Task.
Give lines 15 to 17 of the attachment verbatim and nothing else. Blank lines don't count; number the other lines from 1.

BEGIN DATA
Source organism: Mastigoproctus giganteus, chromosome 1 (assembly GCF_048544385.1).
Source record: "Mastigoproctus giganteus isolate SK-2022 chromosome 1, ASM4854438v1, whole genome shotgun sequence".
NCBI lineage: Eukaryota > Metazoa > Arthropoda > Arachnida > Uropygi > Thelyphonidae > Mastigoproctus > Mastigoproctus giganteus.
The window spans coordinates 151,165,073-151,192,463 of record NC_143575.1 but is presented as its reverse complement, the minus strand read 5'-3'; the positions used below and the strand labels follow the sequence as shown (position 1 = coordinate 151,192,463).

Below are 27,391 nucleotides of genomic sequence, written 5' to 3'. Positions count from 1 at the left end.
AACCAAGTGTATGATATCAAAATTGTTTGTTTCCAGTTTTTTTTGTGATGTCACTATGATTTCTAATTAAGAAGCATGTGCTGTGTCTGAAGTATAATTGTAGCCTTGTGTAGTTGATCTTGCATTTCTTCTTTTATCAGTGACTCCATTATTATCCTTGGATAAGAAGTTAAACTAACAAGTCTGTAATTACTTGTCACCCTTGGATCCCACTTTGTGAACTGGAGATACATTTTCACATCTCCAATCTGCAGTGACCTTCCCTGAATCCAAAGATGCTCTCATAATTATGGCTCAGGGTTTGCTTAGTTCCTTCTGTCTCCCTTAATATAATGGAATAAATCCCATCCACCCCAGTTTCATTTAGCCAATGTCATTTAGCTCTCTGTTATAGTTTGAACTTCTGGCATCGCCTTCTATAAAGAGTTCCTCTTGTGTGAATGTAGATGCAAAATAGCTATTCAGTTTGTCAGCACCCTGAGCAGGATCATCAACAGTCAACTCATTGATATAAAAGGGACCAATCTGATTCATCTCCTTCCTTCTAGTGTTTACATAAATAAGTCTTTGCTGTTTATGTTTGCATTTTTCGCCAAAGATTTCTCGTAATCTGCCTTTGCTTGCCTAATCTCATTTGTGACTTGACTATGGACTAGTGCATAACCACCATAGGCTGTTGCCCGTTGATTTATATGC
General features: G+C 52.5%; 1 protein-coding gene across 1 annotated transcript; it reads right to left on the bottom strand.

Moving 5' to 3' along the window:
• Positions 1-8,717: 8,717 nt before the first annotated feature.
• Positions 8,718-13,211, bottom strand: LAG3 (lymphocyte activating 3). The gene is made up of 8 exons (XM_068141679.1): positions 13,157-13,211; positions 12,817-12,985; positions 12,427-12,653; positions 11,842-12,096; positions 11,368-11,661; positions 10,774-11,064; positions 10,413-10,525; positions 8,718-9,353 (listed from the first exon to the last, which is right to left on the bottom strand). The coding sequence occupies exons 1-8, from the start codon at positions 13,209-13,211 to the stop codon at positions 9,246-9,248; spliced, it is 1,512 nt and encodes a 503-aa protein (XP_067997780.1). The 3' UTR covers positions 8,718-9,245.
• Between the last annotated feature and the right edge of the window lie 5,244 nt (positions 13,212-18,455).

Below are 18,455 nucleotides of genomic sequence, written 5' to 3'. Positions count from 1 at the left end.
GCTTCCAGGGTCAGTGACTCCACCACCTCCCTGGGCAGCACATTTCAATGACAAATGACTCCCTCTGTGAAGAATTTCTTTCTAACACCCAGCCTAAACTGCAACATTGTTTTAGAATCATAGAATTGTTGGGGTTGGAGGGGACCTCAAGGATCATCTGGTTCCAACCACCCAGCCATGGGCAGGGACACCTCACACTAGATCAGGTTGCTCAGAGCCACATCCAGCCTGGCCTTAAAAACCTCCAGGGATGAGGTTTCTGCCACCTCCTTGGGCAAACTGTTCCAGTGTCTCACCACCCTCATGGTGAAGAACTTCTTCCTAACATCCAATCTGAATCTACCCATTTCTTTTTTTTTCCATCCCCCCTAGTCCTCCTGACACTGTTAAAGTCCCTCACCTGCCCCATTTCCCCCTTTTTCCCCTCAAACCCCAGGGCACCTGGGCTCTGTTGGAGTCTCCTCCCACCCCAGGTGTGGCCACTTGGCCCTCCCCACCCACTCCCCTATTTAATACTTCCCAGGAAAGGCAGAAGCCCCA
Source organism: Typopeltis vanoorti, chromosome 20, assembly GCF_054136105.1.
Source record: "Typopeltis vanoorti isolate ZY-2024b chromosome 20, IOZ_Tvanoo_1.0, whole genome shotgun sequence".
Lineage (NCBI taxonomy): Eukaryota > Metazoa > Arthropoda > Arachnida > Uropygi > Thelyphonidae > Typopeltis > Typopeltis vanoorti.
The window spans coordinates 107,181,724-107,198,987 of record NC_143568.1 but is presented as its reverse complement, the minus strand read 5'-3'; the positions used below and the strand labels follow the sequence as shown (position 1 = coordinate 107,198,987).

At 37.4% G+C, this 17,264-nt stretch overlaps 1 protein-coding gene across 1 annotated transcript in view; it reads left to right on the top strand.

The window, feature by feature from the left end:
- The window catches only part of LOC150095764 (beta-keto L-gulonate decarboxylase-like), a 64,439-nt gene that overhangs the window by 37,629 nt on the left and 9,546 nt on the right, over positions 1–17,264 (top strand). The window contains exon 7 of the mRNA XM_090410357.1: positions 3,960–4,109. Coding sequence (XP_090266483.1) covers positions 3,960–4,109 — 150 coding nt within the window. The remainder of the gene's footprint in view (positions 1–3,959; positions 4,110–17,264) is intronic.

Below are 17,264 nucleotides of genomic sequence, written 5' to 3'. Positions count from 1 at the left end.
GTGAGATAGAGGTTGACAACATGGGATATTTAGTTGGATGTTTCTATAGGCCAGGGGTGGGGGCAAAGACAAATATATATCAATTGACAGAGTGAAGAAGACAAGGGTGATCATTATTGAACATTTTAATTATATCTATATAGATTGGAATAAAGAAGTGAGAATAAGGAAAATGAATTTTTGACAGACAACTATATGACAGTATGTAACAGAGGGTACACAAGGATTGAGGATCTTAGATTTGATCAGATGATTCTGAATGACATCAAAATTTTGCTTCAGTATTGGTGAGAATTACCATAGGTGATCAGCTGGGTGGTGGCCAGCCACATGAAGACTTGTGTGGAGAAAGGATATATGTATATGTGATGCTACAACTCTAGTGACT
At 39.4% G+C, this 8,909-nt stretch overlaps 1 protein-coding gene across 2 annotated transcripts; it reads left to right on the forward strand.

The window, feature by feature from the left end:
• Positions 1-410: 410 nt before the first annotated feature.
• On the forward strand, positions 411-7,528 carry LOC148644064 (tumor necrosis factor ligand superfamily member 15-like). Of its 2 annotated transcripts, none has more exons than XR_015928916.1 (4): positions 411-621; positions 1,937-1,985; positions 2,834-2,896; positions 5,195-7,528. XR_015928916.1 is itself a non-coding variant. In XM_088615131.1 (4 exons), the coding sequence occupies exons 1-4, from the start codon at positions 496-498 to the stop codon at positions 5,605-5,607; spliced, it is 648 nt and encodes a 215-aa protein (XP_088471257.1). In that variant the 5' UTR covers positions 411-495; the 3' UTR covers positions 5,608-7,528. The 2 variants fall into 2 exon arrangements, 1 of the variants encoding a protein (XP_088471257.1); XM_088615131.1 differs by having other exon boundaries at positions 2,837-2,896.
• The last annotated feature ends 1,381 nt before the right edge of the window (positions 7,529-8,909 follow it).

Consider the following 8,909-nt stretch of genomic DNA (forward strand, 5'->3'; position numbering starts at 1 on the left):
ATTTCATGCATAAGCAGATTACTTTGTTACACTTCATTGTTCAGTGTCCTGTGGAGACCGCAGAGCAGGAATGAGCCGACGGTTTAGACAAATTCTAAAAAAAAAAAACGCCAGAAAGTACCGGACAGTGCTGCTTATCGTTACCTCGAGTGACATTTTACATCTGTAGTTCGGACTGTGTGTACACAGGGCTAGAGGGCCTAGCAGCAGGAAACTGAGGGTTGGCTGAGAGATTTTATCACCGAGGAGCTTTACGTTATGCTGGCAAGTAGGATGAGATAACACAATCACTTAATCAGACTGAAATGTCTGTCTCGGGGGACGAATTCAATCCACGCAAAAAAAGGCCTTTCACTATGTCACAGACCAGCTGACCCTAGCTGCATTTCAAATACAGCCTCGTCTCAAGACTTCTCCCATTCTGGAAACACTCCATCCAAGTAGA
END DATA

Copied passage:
Source record: "Typopeltis vanoorti isolate ZY-2024b chromosome 20, IOZ_Tvanoo_1.0, whole genome shotgun sequence".
Lineage (NCBI taxonomy): Eukaryota > Metazoa > Arthropoda > Arachnida > Uropygi > Thelyphonidae > Typopeltis > Typopeltis vanoorti.
The window spans coordinates 107,181,724-107,198,987 of record NC_143568.1 but is presented as its reverse complement, the minus strand read 5'-3'; the positions used below and the strand labels follow the sequence as shown (position 1 = coordinate 107,198,987).